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Winkworth Guide: Freehold vs leasehold

Freehold vs Leasehold: What’s the difference? If you’re looking to buy a property, it’s important to know the difference between freehold vs leasehold. Here’s Winkworth’s simple guide.

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Purchasing a property can be a stressful experience. There are so many factors to consider, from solicitors to mortgages, not to mention actually finding the perfect property to begin with. But one important aspect that is often left as an afterthought is whether the property is freehold or leasehold. Each has significant implications for your home and rights as an owner, so it is vital to research which option is best for you. Here is Winkworth’s guide to buying freehold vs leasehold.

Freehold vs leasehold

The freehold is when you own the property as well as the land that the property sits on. In comparison, the leasehold is when you own the property but someone else owns the land. The freeholder could be a private company, an individual or the local council.

Owning just the leasehold means that you own the property until the lease runs out. The longer the lease, the better, and if a lease has less than 80 years left, the property’s value decreases significantly. This means that you may have trouble reselling or remortgaging it.

Once you have owned the property for two years, you can pay to extend the lease. In January 2021, housing minister Robert Jenrick announced that leaseholders could extend their lease by 990 years, rather than the previous limit of 90. The ruling also stated that leaseholders can reduce their ground rent (the fee a freeholder pays to the leaseholder for living on the land) to zero.

It is also possible to own a share of the freehold, for example in a building with several flats. If all the flats’ owners agree, you can club together to purchase the freehold, making everyone equally responsible for the land.

Pros and cons of leasehold

The benefits of a leasehold property include that you are not responsible for the upkeep of the outside of the building and communal areas such as the roof or hallways. The freeholder is in charge of carrying out any repairs or maintenance.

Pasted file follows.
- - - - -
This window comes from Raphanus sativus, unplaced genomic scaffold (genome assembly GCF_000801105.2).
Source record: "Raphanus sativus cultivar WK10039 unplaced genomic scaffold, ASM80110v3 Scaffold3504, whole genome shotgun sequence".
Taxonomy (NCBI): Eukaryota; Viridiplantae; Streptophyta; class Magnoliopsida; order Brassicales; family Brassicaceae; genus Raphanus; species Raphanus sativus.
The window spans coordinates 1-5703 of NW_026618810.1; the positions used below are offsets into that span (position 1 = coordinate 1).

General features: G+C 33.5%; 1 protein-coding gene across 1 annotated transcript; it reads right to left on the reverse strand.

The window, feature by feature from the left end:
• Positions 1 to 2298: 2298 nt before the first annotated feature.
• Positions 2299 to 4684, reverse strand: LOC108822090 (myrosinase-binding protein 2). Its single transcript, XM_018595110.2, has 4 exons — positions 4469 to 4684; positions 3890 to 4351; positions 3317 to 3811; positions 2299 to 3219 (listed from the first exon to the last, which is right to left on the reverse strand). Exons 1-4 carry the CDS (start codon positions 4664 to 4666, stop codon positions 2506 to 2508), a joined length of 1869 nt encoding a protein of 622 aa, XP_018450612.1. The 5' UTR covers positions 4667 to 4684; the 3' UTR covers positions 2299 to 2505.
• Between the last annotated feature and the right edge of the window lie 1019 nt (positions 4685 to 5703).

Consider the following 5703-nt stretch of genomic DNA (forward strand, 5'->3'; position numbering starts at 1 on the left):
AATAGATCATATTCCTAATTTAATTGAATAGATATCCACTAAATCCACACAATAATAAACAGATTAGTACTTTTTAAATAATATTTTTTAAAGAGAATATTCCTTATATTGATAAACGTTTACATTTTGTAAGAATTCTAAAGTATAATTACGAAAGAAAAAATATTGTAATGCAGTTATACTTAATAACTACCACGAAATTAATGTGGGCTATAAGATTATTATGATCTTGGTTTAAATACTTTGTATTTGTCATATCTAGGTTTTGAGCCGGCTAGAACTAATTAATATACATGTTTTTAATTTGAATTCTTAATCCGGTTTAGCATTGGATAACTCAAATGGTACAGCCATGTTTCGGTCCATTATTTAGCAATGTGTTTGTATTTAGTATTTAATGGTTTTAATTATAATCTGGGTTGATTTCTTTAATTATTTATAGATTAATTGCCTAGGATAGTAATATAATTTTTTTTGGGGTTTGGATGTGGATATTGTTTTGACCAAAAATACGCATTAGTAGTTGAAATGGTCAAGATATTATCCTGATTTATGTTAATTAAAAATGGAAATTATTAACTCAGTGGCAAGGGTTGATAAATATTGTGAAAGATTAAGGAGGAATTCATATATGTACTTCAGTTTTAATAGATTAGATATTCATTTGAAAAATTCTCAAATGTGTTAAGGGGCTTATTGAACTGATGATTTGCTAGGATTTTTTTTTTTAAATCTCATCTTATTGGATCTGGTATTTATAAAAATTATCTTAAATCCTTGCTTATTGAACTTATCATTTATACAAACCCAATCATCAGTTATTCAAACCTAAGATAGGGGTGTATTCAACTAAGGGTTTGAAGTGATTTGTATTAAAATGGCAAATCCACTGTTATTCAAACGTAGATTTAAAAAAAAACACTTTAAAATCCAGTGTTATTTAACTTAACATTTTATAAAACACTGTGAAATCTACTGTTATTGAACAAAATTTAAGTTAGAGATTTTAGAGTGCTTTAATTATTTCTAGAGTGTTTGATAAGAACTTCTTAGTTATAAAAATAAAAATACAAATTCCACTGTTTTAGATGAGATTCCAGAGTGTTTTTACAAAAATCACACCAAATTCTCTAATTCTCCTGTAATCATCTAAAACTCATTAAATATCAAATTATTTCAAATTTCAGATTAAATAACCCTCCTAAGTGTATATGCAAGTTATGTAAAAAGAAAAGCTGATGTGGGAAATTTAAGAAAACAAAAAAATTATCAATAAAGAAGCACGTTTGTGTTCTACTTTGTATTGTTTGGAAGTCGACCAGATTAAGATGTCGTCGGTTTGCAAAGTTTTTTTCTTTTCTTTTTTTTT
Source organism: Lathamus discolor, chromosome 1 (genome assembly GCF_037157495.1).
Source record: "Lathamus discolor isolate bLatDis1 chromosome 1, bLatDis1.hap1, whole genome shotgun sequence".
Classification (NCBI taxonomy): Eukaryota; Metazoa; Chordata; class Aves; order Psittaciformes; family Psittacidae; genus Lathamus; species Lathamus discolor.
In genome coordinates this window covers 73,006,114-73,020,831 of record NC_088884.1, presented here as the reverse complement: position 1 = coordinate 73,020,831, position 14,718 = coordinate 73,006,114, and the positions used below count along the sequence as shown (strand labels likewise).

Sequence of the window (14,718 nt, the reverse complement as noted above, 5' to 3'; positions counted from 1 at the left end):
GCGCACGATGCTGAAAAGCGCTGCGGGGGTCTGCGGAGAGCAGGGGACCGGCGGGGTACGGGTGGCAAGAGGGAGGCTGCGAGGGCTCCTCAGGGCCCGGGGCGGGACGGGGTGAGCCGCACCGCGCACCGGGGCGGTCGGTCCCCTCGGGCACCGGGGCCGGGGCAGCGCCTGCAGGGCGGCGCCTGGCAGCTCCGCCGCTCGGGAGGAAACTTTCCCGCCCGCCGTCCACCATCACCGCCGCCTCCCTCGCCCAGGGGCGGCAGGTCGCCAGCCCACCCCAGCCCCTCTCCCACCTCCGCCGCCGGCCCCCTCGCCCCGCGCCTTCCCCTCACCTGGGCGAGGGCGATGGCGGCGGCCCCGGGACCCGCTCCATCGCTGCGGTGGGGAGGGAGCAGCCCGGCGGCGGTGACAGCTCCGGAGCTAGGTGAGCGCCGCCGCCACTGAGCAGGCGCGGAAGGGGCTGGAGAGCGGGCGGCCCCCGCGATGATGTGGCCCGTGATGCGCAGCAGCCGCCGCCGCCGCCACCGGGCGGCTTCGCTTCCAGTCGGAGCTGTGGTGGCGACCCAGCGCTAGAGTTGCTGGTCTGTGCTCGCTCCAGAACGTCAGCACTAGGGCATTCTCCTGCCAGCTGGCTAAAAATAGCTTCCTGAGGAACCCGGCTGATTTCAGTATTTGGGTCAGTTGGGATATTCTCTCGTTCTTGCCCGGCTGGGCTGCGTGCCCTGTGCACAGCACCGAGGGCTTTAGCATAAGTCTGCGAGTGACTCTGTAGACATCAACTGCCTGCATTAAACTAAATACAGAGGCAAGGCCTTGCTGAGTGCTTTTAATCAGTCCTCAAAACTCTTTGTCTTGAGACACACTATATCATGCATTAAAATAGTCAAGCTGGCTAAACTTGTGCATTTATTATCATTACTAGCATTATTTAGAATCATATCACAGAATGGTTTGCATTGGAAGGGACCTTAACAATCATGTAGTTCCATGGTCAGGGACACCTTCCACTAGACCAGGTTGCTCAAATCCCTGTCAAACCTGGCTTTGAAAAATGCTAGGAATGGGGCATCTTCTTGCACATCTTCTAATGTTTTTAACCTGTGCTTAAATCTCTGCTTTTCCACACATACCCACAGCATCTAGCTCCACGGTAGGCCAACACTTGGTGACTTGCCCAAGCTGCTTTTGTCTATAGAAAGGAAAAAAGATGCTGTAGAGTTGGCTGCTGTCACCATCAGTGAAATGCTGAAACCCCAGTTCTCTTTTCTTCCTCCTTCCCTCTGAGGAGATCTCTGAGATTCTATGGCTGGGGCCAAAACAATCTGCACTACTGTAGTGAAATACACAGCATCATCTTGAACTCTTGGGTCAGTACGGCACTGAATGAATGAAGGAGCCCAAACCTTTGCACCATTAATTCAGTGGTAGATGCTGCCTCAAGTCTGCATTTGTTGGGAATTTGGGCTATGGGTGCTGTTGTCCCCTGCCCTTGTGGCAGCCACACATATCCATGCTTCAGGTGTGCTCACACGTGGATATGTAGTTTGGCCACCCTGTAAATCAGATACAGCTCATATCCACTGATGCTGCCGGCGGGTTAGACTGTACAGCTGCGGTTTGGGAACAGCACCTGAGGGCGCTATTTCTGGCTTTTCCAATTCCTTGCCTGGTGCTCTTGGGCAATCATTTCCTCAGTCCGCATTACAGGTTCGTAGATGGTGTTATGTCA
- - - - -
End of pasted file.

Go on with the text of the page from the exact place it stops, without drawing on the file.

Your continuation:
However, leasehold owners have to pay a service charge to the freeholder, which covers any maintenance work as well as the building insurance. The amount depends on the type of property you live in, for example a luxury development with a doorman will likely have a higher service charge than a period conversion. It is important to factor in a property’s service charge to ensure that you can afford it along with your mortgage and bills.

Pros and cons of freehold

The benefit of a freehold property is that you own the property and the land, and therefore have complete control over your home. You do not have to pay any service charges or deal with a landlord. On the other hand, you are responsible for the maintenance of your property and any building work.

Another positive of owning the freehold is that you don’t have to worry about the lease running out; the property is completely yours until you choose to sell it. Owning the freehold or share of the freehold is considered to be a desirable factor, which may help when you come to sell the property.

Overall, there are pros and cons to both freehold and leasehold properties. Freehold is definitely a simpler option but while most houses are freehold, freehold flats can be quite difficult to come by. As a result, they tend to be more expensive than leasehold flats. The most important thing is that you check the length of the lease and how much you will be paying in service charges before committing to purchasing a leasehold property.

Should you require any guidance ony any of the above, please contact your local Winkworth office today.

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